Would be an appropriate text at the University level in Theology or Religions of The World courses. Invaluable reference text for all libraries in the Religion and Spirituality sections.
DEATH BY PRESCRIPTION. Ray D. Strand (with Donna K. Wallace). Thomas Nelson Publishers. Many Americans mistakenly believe that you can only get hooked to drugs on the street, believing that if your doctor is furnishing medications to alleviate health problems that the process is safe and without risk. And nothing could be further from the truth. Doctor Ray Strand’s new book, Death By Prescription, is a shocking and blunt analysis of the prescription drug business in the United States –a call to the government to begin revamping this system before more people are injured needlessly.
In this country, it has become common place for people to expect a pill whenever they feel ill or encounter changes within their bodies. In the short span of forty years, we’ve become dependent on medications to deal with our lives. Anti-depressants. Antibiotics. Pain killers. Acne creams. Lotions for your wrinkled skin. An endless list of medicines with very real consequences to each and every dose. Dr. Strand’s new book carefully begins to dissect this phenomenon, examining the risks to the consumer and what can be done about it:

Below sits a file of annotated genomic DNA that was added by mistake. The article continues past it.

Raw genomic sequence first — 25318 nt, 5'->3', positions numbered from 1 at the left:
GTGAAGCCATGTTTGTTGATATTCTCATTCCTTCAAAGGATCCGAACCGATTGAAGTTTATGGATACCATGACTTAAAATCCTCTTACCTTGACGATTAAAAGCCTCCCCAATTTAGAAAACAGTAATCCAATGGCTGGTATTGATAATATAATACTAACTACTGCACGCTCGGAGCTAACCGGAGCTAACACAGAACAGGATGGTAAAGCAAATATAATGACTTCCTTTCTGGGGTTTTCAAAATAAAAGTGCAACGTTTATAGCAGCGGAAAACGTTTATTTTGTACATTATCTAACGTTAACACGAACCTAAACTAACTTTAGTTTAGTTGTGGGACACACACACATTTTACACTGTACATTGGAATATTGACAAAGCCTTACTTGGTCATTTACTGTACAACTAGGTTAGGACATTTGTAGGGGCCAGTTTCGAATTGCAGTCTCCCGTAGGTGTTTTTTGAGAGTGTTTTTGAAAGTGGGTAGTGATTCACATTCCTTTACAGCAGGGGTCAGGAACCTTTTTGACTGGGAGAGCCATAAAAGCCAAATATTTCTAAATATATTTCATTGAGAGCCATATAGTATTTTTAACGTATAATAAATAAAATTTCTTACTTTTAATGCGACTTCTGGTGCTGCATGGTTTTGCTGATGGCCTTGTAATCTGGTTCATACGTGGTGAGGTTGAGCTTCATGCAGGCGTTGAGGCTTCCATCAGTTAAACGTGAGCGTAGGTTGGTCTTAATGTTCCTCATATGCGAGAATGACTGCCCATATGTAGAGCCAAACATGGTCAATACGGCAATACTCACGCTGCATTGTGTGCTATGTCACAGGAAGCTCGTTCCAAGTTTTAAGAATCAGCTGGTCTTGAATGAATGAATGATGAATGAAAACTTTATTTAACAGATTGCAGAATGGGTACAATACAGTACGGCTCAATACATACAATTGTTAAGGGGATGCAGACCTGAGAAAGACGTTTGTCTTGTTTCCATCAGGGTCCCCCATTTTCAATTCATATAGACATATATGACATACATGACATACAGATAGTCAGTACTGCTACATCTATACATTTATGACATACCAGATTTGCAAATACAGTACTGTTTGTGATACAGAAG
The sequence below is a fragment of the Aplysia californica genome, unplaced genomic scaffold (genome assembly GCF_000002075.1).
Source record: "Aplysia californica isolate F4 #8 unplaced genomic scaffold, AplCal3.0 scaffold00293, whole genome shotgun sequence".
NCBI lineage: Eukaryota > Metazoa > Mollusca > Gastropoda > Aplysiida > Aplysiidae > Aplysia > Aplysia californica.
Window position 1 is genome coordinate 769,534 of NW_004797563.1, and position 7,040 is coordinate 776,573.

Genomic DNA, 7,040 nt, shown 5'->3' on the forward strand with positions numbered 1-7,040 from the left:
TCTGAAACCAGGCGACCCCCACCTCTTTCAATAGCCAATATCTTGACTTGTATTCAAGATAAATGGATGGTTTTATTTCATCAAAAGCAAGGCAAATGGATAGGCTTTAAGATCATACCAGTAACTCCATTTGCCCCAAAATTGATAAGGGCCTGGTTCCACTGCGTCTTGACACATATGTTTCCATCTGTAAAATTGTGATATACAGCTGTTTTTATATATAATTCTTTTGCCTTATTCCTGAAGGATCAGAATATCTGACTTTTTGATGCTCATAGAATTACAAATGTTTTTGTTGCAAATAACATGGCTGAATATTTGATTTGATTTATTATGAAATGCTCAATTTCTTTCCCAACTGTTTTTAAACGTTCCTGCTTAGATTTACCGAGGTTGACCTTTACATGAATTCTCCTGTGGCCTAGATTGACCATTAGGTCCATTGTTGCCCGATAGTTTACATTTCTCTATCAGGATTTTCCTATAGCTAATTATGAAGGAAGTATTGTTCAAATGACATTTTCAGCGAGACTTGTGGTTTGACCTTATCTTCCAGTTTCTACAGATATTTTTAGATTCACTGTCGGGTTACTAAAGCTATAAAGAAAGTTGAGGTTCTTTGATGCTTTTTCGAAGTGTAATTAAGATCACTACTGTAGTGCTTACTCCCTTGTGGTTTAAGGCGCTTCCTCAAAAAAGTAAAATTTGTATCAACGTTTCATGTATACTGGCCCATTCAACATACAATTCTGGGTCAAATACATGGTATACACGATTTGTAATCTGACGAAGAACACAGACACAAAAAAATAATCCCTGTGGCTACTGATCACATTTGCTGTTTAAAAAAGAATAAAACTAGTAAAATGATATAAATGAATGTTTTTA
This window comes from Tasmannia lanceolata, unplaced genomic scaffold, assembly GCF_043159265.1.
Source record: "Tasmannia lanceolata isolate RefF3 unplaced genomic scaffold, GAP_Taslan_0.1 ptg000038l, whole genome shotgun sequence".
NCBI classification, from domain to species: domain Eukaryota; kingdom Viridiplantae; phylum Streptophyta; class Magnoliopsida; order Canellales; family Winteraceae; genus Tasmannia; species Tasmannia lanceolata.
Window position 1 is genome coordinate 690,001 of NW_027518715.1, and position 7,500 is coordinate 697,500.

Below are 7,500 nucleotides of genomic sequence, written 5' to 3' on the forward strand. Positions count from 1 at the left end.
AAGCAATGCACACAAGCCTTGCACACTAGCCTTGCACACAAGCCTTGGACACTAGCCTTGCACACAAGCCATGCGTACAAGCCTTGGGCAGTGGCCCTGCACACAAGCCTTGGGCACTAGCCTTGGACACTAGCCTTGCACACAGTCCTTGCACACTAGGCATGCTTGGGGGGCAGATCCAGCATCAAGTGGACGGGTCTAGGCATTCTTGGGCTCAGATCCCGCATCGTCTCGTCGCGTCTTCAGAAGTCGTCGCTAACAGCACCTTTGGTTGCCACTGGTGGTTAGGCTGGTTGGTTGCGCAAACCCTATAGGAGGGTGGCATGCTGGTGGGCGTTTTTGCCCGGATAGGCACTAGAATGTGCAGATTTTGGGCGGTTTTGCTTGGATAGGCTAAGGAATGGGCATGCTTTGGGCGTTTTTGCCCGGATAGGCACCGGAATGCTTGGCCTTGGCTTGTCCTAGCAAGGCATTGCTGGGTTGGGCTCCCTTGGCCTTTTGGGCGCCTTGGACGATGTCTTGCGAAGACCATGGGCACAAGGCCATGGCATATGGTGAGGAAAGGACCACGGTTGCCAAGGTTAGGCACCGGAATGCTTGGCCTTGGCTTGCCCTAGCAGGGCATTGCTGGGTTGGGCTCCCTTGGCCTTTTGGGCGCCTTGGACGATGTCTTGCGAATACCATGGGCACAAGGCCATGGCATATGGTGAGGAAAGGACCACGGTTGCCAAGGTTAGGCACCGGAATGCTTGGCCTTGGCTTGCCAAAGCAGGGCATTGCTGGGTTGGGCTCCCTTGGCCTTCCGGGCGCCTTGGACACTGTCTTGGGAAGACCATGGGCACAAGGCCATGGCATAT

“…In 1994, more than 2.2 million people required hospitalization because of serious reactions to medications. Even more troubling was the fact that more than 106,000 of these patiently actually died because of adverse drug reactions – reactions to properly prescribed and administered medications.”
“America’s number four killer is adverse drug reactions to properly prescribed medication, with more than 100,000 estimated deaths per year.”
So why is this happening? The answer is that selling people medication is big business. Selling people the illusion that their every problem is curable by magic potion is a business that generates over 300 billion dollars annually. Because of the huge dollars at stake, medications are often rushed to the market without the adverse potential of the drug completely known.
Strand, who has been a doctor for over 30 years, does a nice job in writing this book so that the material is understandable to the general reader. In his presentation, he uses patient studies/stories to illustrate his arguments and to show how the prescription drug trade has developed into such a potential mine field for Americans. I am sure there will be quite a few ney-sayers who will categorize Strand’s book as the ramblings of a doctor trying to push holistic medicine. But I think the majority of the criticism will come from those tied to the business of pharmaceuticals — by those who generate a steady flow of income by promoting this process.